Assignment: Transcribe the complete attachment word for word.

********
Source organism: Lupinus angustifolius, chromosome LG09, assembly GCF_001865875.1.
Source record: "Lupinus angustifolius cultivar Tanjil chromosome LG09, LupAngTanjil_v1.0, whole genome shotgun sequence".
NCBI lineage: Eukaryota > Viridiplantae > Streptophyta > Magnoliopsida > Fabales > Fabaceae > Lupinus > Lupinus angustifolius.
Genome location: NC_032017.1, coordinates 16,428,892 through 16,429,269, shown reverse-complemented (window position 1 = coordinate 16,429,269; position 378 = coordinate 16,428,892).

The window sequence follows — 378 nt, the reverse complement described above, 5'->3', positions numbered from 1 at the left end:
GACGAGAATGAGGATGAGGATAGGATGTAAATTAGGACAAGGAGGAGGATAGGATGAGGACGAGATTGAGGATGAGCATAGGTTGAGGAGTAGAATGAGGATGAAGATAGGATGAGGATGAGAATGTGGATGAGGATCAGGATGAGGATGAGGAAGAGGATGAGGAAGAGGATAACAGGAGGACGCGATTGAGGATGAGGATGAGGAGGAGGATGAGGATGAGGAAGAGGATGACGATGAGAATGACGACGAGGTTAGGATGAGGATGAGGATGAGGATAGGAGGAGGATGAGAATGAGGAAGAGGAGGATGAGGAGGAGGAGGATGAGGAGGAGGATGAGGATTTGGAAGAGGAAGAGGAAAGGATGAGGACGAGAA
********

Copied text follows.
Source organism: Lupinus angustifolius, chromosome LG09, assembly GCF_001865875.1.
Source record: "Lupinus angustifolius cultivar Tanjil chromosome LG09, LupAngTanjil_v1.0, whole genome shotgun sequence".
NCBI lineage: Eukaryota > Viridiplantae > Streptophyta > Magnoliopsida > Fabales > Fabaceae > Lupinus > Lupinus angustifolius.
Genome location: NC_032017.1, coordinates 16,428,892 through 16,429,269, shown reverse-complemented (window position 1 = coordinate 16,429,269; position 378 = coordinate 16,428,892).

The window sequence follows — 378 nt, the reverse complement described above, 5'->3', positions numbered from 1 at the left end:
GACGAGAATGAGGATGAGGATAGGATGTAAATTAGGACAAGGAGGAGGATAGGATGAGGACGAGATTGAGGATGAGCATAGGTTGAGGAGTAGAATGAGGATGAAGATAGGATGAGGATGAGAATGTGGATGAGGATCAGGATGAGGATGAGGAAGAGGATGAGGAAGAGGATAACAGGAGGACGCGATTGAGGATGAGGATGAGGAGGAGGATGAGGATGAGGAAGAGGATGACGATGAGAATGACGACGAGGTTAGGATGAGGATGAGGATGAGGATAGGAGGAGGATGAGAATGAGGAAGAGGAGGATGAGGAGGAGGAGGATGAGGAGGAGGATGAGGATTTGGAAGAGGAAGAGGAAAGGATGAGGACGAGAA